The innate immune system crucially influences cardiovascular disease development and progression. Vascular inflammation, the underlying cause of atherosclerosis, engages circulating and vessel-resident leukocytes. Likewise, reperfusion following myocardial ischemia injures parenchymal and stromal cells, an effect significantly relayed by leukocytes. The myeloid leukocyte lineage consists of circulating subtypes such as monocytes and neutrophilic granulocytes. Neutrophils are shorter-lived, more abundant than monocytes, and reach sites of injury quickly. Like neutrophils, monocytes are constantly replenished by the marrow’s hematopoietic stem and progenitor cell population. They enter nascent atherosclerotic lesions early and relevantly influence the outcome after myocardial ischemic injury. Next to the circulating pool, tissue-resident macrophages are myeloid cells. They abound in most organs in the steady state and execute essential maintenance tasks. Their phenotypes significantly change in response to local or remote inflammation. While the CANTOS and COLCOT trials have proven the concept and feasibility in the clinical setting, immunomodulatory therapies are not yet available for the daily treatment of patients with cardiovascular disease. A more refined understanding of the underlying myeloid leukocyte biology will help fill this gap in the future and facilitate developing disease-specific treatment options.
Dr. Hoyer’s research focuses on mechanisms regulating the supply of inflammatory myeloid cells in acute and chronic inflammatory conditions. In this context, Dr. Hoyer examined how cardiovascular risk factors, such as hyperglycemia or hypercholesterolemia, influence myeloid leukocyte production in the bone marrow or spleen. For instance, Hoyer et al. observed that hyperglycemia profoundly elevates blood levels of circulating myeloid cells such as monocytes and granulocytic neutrophils in various diabetic models. Hematopoietic stem and progenitor cell numbers, which replenish the blood leukocyte’s pool in the steady state and during inflammation, increased numerically and displayed heightened proliferative activity. Distinct pathways in bone marrow niche cells kept excessive myeloid leukocyte production at bay. Disrupting the underlying signaling altered myeloid cell production and impacted downstream pathologies, such as atherosclerosis.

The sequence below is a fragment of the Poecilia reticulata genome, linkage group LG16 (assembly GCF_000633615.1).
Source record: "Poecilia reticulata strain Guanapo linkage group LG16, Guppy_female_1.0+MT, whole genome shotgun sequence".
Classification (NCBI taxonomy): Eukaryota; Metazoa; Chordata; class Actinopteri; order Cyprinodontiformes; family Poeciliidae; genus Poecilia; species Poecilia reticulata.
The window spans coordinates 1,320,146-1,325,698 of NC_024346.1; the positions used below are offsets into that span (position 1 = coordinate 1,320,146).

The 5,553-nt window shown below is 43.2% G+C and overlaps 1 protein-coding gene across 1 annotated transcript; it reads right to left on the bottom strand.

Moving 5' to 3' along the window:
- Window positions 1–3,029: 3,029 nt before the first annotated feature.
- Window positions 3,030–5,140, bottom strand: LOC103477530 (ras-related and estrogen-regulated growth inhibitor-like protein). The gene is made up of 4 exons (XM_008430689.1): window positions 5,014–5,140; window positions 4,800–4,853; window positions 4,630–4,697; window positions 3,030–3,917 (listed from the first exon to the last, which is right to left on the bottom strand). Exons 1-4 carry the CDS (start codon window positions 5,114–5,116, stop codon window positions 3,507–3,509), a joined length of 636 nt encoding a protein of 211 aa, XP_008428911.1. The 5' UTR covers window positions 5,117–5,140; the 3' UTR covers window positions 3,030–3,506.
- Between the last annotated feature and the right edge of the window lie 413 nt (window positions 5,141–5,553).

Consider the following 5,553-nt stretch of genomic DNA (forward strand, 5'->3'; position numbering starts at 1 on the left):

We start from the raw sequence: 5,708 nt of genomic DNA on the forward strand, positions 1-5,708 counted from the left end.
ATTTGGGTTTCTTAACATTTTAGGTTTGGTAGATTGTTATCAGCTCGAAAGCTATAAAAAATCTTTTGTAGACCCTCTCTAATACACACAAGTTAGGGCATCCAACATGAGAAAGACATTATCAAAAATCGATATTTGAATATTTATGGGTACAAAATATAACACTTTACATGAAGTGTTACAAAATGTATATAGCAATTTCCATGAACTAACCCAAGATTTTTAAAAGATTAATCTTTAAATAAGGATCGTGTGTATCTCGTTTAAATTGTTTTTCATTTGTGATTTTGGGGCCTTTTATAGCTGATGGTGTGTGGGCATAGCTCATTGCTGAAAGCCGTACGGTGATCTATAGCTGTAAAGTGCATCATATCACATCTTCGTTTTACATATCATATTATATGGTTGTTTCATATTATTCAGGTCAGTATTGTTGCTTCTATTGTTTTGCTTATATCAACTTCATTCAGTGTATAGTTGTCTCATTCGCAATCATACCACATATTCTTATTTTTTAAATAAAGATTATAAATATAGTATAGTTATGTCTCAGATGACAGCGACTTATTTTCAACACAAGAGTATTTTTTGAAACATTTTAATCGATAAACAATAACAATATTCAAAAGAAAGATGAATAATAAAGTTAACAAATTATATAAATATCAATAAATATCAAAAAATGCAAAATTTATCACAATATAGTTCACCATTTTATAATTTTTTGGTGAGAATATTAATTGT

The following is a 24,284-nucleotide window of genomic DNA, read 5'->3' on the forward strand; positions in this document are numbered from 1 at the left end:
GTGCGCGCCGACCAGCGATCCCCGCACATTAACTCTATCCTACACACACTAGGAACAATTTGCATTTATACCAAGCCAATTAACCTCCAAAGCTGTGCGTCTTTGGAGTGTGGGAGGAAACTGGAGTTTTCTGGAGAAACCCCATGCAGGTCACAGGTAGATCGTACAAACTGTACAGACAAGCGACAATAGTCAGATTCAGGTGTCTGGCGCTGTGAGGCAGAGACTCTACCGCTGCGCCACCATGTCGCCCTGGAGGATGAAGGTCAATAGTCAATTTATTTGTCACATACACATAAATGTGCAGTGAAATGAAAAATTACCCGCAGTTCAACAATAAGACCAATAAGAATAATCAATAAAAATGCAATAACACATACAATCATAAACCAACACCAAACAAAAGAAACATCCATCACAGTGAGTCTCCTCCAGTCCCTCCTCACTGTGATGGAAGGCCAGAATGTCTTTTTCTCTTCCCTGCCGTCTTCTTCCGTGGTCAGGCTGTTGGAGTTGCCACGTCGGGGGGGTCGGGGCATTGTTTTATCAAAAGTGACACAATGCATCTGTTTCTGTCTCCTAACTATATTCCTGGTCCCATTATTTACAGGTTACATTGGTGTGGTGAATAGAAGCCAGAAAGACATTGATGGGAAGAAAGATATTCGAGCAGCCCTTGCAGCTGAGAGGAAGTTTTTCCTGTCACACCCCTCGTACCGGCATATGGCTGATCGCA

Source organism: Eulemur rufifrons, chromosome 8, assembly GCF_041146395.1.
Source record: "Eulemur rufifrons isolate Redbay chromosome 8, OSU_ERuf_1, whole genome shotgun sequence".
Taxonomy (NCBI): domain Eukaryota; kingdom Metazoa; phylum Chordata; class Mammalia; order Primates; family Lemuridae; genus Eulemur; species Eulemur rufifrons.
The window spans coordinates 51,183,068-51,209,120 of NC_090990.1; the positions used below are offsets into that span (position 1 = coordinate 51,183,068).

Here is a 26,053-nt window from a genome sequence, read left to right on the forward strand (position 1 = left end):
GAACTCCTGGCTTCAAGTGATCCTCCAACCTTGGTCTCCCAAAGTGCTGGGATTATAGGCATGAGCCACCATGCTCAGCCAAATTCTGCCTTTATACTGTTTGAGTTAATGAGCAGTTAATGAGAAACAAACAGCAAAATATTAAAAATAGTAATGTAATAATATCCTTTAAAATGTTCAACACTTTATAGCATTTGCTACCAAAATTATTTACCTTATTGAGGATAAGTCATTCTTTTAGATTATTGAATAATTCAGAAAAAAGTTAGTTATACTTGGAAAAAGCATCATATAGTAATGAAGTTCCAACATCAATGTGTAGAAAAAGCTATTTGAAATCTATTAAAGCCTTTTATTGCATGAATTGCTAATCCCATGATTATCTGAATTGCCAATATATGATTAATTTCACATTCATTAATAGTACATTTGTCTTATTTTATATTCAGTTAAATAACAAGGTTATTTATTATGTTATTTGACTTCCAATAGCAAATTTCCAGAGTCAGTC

Next to the myeloid cells’ supply chain, Dr. Hoyer’s group investigates the role and function of tissue-resident macrophages in cardiovascular and systemic inflammatory conditions. For instance, Hoyer et al. profiled macrophages systems-wide after sterile and non-sterile remote injuries. Whereas macrophages’ microenvironment generally dictates response patterns, distinct phenotypic adaptations determine macrophages’ reactions to secondary immune challenges and thus impact complications. For example, myocardial infarction primes alveolar macrophages, which conveys protection against subsequent bacterial lung infection but may also inflict collateral tissue damage.
Despite significant medical advances in the last decades, cardiovascular diseases remain leading in mortality statistics worldwide. Therapies altering the immune system in cardiovascular disease have proven beneficial in large, randomized trials. Yet, no treatment options are established in the clinical routine. A more detailed and improved picture of the underlying cellular mechanisms may aid the development of novel treatment options.
We aim to contribute to a better understanding of myeloid leukocyte biology in cardiovascular and systemic inflammation. In this context, we specifically explore mechanisms governing inflammatory myeloid cell production in cardiovascular disease. Curbing the excessive supply of inflammatory cells contingent on the underlying pathology is feasible, but translation into practice requires additional insights. We further seek to refine the understanding of myeloid effector cells in cardiovascular and systemic inflammation to impede disease progression and prevent the development of systemic complications.
Clinic III of Internal Medicine
CMMC - PI - CAP 22
+49 221 478 36988
Clinic III of Internal Medicine
Kerpener Str. 62
Simon Geißen, MD, PostDoc
Alexander Hof, MD, PostDoc
Charlotte Schreiber, MD student
Kezia Singgih, MD student
Jana Niehues, PhD student